Check Fight Chick Fight

Ethel and Sarah had kept this weekly lunch date for more than five years, and the fact that neither of them wanted to attend wasn’t going to stop them.

Ethel was mad because her son Thomas, at the age of forty-two, had decided to divorce his wife, leave his two children, and become a gay. Sarah was tetchy because the other three members of her bowling team had each developed new and interesting chronic ailments, which was having a terrible effect on the team scores and also making her attempts to join the post-match complaint sessions awkward.

So both were in a snippy mood for their meal, and despite their long friendship (which stretched back more than two decades, even though the weekly lunches had only been codified for a quarter of that time) neither was above some veiled sniping at the other to boost her own mood.

Out of the blue, Sarah announced that she always thought boys whose mothers let them play clarinet were a bit fruity, carefully not bringing up that she had seen Ethel’s photos of her son in a Dixieland jazz ensemble as a child.

Ethel declared that while shopping—window shopping, thank you very much—she finally found a pair of hoop earrings that didn’t make their wearer look like a whore. She accented “whore” nicely, just as a stray sunbeam danced off of the gold rings in Sarah’s ears.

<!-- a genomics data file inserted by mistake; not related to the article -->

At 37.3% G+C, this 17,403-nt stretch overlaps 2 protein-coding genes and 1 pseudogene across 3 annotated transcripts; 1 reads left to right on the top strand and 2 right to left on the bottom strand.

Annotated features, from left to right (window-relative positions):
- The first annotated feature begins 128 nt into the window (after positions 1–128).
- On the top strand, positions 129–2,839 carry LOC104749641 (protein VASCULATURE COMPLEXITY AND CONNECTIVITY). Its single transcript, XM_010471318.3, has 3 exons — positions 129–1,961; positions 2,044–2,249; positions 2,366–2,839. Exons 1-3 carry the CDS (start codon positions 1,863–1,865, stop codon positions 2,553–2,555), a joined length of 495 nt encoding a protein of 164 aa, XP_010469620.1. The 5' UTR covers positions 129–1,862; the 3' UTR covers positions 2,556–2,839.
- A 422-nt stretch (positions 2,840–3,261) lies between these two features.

Sarah pointed out that Ethel was spilling her coffee all over the place and making a dreadful mess. While Ethel examined the table, Sarah reached across and grabbed her arm, causing the coffee cup it was still attached to shake and finally spill some of its contents across the tabletop. “See?” she said, smugly.

Ethel said that Sarah’s new cane made her look like an ugly old biddy who cooks children and eats them, and since she could walk just fine without it, why didn’t she just drop the pathetic bid to detract sympathy from people who really deserved it.

Sarah called Ethel a “bitch.” Ethel repeated her previous judgment of “whore,” just in case Sarah hadn’t caught it in her subtle delivery the first time around.